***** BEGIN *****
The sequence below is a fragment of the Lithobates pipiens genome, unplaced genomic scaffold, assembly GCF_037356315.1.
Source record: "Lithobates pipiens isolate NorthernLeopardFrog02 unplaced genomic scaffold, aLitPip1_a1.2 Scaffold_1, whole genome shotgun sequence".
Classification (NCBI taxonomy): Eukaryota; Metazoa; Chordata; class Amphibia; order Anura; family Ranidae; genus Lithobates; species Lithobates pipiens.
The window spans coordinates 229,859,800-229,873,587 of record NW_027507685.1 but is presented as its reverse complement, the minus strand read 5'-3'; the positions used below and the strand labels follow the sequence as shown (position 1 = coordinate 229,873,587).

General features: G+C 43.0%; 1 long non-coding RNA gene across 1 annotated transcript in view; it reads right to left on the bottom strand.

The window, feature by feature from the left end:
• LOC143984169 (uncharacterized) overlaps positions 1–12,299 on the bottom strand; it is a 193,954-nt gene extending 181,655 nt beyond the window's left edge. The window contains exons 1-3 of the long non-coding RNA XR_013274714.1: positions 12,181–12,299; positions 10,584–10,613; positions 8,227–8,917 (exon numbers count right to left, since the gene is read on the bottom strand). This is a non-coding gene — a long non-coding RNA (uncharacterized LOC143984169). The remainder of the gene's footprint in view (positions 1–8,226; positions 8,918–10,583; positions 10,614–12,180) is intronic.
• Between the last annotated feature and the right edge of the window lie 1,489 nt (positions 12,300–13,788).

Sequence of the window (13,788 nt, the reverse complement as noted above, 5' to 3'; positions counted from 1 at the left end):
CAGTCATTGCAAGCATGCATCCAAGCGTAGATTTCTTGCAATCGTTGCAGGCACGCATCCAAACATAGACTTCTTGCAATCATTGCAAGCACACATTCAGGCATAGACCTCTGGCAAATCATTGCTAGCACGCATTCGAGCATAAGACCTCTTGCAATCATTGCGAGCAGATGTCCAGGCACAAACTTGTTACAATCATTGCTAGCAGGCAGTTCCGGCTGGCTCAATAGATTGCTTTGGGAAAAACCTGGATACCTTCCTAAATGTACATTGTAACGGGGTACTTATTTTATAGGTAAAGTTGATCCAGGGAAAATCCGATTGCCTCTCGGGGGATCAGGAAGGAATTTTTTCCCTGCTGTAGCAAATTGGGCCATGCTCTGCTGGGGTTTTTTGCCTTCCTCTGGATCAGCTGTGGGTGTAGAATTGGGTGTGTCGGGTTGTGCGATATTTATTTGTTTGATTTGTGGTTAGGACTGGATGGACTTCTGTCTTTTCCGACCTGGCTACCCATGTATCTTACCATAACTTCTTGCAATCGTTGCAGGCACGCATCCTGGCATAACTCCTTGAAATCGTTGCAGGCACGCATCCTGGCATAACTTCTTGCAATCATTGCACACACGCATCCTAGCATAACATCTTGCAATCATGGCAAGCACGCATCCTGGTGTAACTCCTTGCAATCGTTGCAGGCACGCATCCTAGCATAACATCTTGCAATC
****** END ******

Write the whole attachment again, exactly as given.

The sequence below is a fragment of the Lithobates pipiens genome, unplaced genomic scaffold, assembly GCF_037356315.1.
Source record: "Lithobates pipiens isolate NorthernLeopardFrog02 unplaced genomic scaffold, aLitPip1_a1.2 Scaffold_1, whole genome shotgun sequence".
Classification (NCBI taxonomy): Eukaryota; Metazoa; Chordata; class Amphibia; order Anura; family Ranidae; genus Lithobates; species Lithobates pipiens.
The window spans coordinates 229,859,800-229,873,587 of record NW_027507685.1 but is presented as its reverse complement, the minus strand read 5'-3'; the positions used below and the strand labels follow the sequence as shown (position 1 = coordinate 229,873,587).

General features: G+C 43.0%; 1 long non-coding RNA gene across 1 annotated transcript in view; it reads right to left on the bottom strand.

The window, feature by feature from the left end:
• LOC143984169 (uncharacterized) overlaps positions 1–12,299 on the bottom strand; it is a 193,954-nt gene extending 181,655 nt beyond the window's left edge. The window contains exons 1-3 of the long non-coding RNA XR_013274714.1: positions 12,181–12,299; positions 10,584–10,613; positions 8,227–8,917 (exon numbers count right to left, since the gene is read on the bottom strand). This is a non-coding gene — a long non-coding RNA (uncharacterized LOC143984169). The remainder of the gene's footprint in view (positions 1–8,226; positions 8,918–10,583; positions 10,614–12,180) is intronic.
• Between the last annotated feature and the right edge of the window lie 1,489 nt (positions 12,300–13,788).

Sequence of the window (13,788 nt, the reverse complement as noted above, 5' to 3'; positions counted from 1 at the left end):
CAGTCATTGCAAGCATGCATCCAAGCGTAGATTTCTTGCAATCGTTGCAGGCACGCATCCAAACATAGACTTCTTGCAATCATTGCAAGCACACATTCAGGCATAGACCTCTGGCAAATCATTGCTAGCACGCATTCGAGCATAAGACCTCTTGCAATCATTGCGAGCAGATGTCCAGGCACAAACTTGTTACAATCATTGCTAGCAGGCAGTTCCGGCTGGCTCAATAGATTGCTTTGGGAAAAACCTGGATACCTTCCTAAATGTACATTGTAACGGGGTACTTATTTTATAGGTAAAGTTGATCCAGGGAAAATCCGATTGCCTCTCGGGGGATCAGGAAGGAATTTTTTCCCTGCTGTAGCAAATTGGGCCATGCTCTGCTGGGGTTTTTTGCCTTCCTCTGGATCAGCTGTGGGTGTAGAATTGGGTGTGTCGGGTTGTGCGATATTTATTTGTTTGATTTGTGGTTAGGACTGGATGGACTTCTGTCTTTTCCGACCTGGCTACCCATGTATCTTACCATAACTTCTTGCAATCGTTGCAGGCACGCATCCTGGCATAACTCCTTGAAATCGTTGCAGGCACGCATCCTGGCATAACTTCTTGCAATCATTGCACACACGCATCCTAGCATAACATCTTGCAATCATGGCAAGCACGCATCCTGGTGTAACTCCTTGCAATCGTTGCAGGCACGCATCCTAGCATAACATCTTGCAATC